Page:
A census of the population of the colony is also given for the years 1818, 1820, and 1822. No census of the colony appears to have been taken at the time of its transfer to the crown, neither was any taken in 1817. The order transmitted from the colonial office required up to the latest time a complete census of the population, exclusive of the military; distinguishing the Europeans, Nova Scotians, disbanded African soldiers, Kroomen, other African emigrants, and liberated Africans; distinguishing also the sexes, the number of persons married, who have learned to read and write, and the number actually enjoying the means of Christian education. This last order has not yet been complied with, so far as the completion of the census, but it will be finished when the governor (General Turner) returns from the Gold Coast. The grand total of population, according to the census last taken in 1822, is 15,081, of which little more than one-third belongs to Freetown. It is chiefly composed of the following classes :-West Indians and Americans, 48 men, 19 women, 18 boys and girls. Of natives, 1327 men, 977 women, and above 1200 boys and girls. Liberated Africans, 3312 men, 1956 women, and between 2000 and 3000 boys and girls. Discharged soldiers, 1103; and Kroomen, (who appear to be a migratory race, constantly moving to and from the colony,) 947. Between the cen sus of 1817 and 1818 there appears to have been an increase of population of 2252 individuals, including 1190 captured negroes; and between the latter and that taken in 1822, there is an increase of 2956 persons, including 943 liberated Africans, and 1030 discharged soldiers from West Indian and African corps.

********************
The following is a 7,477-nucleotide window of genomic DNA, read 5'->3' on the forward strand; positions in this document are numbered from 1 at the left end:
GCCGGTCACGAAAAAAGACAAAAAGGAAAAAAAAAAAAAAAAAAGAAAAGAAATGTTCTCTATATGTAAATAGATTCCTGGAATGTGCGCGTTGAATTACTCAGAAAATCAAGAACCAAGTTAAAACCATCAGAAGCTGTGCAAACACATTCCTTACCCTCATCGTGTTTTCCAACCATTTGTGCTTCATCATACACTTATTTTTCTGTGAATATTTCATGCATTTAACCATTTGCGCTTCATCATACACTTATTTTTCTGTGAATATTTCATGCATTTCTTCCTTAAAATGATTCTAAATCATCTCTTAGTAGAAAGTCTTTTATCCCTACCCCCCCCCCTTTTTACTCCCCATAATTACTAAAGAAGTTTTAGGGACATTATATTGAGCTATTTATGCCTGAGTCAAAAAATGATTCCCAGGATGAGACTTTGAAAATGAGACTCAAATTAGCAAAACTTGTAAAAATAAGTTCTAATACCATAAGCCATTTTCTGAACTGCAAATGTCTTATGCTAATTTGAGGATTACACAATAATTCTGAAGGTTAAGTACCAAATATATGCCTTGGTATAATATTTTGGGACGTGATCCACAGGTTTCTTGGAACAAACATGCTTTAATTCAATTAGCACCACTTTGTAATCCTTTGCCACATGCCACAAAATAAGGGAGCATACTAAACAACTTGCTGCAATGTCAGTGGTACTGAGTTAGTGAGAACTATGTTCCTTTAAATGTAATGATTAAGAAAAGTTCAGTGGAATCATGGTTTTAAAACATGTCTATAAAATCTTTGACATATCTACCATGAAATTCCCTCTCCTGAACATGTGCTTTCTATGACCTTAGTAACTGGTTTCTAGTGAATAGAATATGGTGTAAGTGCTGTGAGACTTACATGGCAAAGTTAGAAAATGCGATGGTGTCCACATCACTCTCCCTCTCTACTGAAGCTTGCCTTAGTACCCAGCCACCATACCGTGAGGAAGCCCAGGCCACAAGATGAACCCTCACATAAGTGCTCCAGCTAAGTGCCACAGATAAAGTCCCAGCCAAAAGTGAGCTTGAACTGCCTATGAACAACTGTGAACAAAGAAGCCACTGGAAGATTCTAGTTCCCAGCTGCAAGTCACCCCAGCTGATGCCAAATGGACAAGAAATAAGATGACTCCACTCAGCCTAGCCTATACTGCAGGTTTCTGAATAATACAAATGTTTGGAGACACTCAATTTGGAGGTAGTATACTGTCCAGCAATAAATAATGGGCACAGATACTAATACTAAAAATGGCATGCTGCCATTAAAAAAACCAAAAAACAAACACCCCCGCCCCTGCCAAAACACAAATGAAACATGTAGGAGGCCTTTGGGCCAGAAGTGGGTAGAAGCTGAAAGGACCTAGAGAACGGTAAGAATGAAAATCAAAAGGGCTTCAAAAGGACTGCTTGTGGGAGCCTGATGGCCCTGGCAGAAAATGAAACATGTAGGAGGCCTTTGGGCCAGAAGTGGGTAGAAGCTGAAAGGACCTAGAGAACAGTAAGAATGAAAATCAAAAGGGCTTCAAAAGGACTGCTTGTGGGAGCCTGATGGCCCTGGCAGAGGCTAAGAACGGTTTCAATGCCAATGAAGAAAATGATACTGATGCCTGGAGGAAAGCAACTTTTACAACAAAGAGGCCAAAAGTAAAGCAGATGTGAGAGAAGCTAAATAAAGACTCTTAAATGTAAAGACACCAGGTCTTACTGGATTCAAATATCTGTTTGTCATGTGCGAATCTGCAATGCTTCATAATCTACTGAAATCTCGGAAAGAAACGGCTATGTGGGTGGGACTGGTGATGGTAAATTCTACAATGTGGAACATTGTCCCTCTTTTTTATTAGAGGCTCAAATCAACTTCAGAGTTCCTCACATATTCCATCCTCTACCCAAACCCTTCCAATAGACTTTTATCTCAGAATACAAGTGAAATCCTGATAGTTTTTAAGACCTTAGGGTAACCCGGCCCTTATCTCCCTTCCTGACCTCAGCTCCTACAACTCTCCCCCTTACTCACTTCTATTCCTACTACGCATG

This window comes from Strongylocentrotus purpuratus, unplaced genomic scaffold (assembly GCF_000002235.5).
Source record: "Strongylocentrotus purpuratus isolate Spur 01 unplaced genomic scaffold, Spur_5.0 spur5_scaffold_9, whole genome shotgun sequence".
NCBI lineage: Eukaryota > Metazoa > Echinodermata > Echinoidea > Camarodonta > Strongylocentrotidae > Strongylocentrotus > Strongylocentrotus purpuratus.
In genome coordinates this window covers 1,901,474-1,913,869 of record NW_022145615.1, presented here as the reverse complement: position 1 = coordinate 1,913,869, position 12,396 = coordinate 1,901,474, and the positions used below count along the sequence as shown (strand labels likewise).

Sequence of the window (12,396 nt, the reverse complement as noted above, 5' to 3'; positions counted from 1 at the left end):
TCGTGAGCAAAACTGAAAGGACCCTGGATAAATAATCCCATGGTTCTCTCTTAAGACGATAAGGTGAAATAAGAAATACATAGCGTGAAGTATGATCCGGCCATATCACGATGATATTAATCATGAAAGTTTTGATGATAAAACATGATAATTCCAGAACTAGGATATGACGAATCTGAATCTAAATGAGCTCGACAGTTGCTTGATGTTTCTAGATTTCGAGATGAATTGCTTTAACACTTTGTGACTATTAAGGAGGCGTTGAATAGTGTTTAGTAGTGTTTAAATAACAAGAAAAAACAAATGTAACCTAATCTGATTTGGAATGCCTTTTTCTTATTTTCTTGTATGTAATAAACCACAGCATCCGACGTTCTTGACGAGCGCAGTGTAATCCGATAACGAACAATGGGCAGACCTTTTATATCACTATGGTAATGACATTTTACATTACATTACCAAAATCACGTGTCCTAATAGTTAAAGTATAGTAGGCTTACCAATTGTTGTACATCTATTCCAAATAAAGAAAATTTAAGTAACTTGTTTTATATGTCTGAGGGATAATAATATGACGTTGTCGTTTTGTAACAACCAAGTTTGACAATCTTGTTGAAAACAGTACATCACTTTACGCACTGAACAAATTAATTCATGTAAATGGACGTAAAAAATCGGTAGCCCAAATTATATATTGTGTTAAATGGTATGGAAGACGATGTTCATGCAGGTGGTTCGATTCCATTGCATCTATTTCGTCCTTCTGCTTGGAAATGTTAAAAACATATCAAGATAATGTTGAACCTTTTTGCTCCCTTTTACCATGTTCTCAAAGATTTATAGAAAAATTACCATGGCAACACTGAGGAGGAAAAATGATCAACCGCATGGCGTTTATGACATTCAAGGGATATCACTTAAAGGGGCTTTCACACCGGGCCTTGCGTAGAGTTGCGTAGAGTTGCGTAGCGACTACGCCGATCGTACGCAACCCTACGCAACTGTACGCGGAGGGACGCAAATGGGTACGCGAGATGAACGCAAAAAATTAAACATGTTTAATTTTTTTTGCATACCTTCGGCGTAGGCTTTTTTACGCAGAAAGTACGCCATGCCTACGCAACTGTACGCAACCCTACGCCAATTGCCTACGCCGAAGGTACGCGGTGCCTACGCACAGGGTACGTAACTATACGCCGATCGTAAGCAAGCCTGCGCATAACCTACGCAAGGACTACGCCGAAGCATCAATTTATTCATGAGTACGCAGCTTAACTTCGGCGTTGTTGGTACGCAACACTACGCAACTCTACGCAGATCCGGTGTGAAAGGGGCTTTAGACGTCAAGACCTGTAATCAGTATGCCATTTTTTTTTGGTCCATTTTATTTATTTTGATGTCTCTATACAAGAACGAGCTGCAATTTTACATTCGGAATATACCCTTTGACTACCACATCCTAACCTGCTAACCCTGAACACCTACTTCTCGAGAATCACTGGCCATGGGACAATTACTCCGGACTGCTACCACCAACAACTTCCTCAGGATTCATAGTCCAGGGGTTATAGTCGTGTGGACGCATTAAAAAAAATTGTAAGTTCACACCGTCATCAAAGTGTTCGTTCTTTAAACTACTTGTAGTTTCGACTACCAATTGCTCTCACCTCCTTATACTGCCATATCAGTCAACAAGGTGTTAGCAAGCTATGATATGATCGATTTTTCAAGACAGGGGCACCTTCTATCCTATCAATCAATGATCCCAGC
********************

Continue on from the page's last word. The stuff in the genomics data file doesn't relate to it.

The returns of schools show with
in the last three or four years a very considerable increase of numbers. In 1817, the number of men, women, and children in course of education did not much exceed 400. On the 31st of December 1823, there were children, 2172; adults, 287; making a total of 2460.
In the account of the number of churches and chapels, with an estimate of the persons attending, we have 24 chapels described, in nearly half of which service is performed by coloured pastors. The number of persons usually attending is 5818, of whom between 500 and 600 are Wesleyan Methodists, above 200 of Lady Huntingdon's sect, and about half that number Baptists. A detailed account of births in the colony was ordered, but no general record appears to have been kept. And in answer to the order for an account of fit persons liable to serve on juries in the colony of Sierra Leone, it is said that this cannot be correctly ascertained, but that the number must be very considerable, for that 42 petit, and from 8 to 10 grand jurors are usually summoned every sessions from the coloured inhabitants.